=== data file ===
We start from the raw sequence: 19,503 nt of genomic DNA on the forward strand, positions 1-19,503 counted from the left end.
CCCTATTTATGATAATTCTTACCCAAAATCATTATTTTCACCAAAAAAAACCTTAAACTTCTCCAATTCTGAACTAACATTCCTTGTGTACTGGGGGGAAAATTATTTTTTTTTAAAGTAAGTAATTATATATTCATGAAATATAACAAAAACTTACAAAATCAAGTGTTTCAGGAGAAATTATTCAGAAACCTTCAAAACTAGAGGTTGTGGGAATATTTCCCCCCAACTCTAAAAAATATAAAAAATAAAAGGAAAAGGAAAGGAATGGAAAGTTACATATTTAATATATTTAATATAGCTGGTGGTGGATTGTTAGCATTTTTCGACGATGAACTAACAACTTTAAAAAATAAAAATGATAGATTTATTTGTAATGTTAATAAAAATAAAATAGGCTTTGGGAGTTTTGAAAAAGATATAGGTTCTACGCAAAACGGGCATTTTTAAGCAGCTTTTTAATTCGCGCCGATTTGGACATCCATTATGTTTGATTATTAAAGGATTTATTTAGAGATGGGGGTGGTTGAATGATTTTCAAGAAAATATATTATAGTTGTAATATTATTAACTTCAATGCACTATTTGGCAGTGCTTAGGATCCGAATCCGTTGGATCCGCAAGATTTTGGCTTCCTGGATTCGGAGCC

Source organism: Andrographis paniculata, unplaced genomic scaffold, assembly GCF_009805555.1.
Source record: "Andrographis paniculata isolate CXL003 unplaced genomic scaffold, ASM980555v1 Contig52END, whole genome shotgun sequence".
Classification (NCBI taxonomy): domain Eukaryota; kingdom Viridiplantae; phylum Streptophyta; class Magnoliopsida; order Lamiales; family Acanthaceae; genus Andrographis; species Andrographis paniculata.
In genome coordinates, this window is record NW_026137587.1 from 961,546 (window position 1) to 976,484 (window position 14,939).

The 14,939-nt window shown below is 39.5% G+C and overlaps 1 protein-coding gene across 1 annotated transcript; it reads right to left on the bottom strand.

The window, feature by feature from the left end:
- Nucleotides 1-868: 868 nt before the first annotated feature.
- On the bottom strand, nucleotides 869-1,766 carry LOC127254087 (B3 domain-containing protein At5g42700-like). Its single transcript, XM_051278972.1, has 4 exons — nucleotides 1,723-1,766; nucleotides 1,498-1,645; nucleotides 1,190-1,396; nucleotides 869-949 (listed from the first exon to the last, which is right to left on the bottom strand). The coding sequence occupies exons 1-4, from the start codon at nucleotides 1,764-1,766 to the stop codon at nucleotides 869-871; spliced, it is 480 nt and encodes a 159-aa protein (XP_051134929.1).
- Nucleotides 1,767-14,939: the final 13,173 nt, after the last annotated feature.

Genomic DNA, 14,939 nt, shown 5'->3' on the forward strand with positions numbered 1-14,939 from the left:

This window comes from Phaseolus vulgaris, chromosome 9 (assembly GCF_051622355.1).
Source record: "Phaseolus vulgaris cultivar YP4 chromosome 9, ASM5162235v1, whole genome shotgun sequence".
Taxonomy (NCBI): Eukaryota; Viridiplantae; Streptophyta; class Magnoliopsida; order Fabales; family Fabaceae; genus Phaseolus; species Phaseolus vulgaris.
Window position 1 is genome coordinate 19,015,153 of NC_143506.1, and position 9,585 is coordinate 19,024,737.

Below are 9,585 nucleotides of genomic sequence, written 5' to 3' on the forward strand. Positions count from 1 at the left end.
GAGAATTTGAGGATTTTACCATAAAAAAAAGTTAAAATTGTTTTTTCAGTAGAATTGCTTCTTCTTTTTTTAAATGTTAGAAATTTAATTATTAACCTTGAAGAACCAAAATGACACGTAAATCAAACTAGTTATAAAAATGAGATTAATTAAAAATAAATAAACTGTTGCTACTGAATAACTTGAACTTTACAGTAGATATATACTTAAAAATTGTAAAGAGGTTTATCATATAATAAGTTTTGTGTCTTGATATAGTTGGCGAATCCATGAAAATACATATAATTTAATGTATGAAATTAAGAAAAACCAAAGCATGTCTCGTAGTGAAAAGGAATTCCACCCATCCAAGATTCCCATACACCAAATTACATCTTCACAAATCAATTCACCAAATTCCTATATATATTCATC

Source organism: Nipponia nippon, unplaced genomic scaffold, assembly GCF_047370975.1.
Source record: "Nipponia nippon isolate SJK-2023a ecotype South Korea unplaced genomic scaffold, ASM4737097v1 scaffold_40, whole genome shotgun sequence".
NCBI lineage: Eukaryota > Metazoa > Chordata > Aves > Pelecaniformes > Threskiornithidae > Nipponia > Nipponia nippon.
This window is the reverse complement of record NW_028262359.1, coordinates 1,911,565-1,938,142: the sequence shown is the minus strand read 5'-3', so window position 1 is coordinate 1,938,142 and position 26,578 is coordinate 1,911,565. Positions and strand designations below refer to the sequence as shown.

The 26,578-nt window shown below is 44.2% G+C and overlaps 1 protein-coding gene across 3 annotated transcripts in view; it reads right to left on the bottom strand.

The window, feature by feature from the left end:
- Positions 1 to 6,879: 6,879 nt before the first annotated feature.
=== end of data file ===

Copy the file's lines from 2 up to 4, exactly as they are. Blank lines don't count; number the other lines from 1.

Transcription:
CCCTATTTATGATAATTCTTACCCAAAATCATTATTTTCACCAAAAAAAACCTTAAACTTCTCCAATTCTGAACTAACATTCCTTGTGTACTGGGGGGAAAATTATTTTTTTTTAAAGTAAGTAATTATATATTCATGAAATATAACAAAAACTTACAAAATCAAGTGTTTCAGGAGAAATTATTCAGAAACCTTCAAAACTAGAGGTTGTGGGAATATTTCCCCCCAACTCTAAAAAATATAAAAAATAAAAGGAAAAGGAAAGGAATGGAAAGTTACATATTTAATATATTTAATATAGCTGGTGGTGGATTGTTAGCATTTTTCGACGATGAACTAACAACTTTAAAAAATAAAAATGATAGATTTATTTGTAATGTTAATAAAAATAAAATAGGCTTTGGGAGTTTTGAAAAAGATATAGGTTCTACGCAAAACGGGCATTTTTAAGCAGCTTTTTAATTCGCGCCGATTTGGACATCCATTATGTTTGATTATTAAAGGATTTATTTAGAGATGGGGGTGGTTGAATGATTTTCAAGAAAATATATTATAGTTGTAATATTATTAACTTCAATGCACTATTTGGCAGTGCTTAGGATCCGAATCCGTTGGATCCGCAAGATTTTGGCTTCCTGGATTCGGAGCC

Source organism: Andrographis paniculata, unplaced genomic scaffold, assembly GCF_009805555.1.
Source record: "Andrographis paniculata isolate CXL003 unplaced genomic scaffold, ASM980555v1 Contig52END, whole genome shotgun sequence".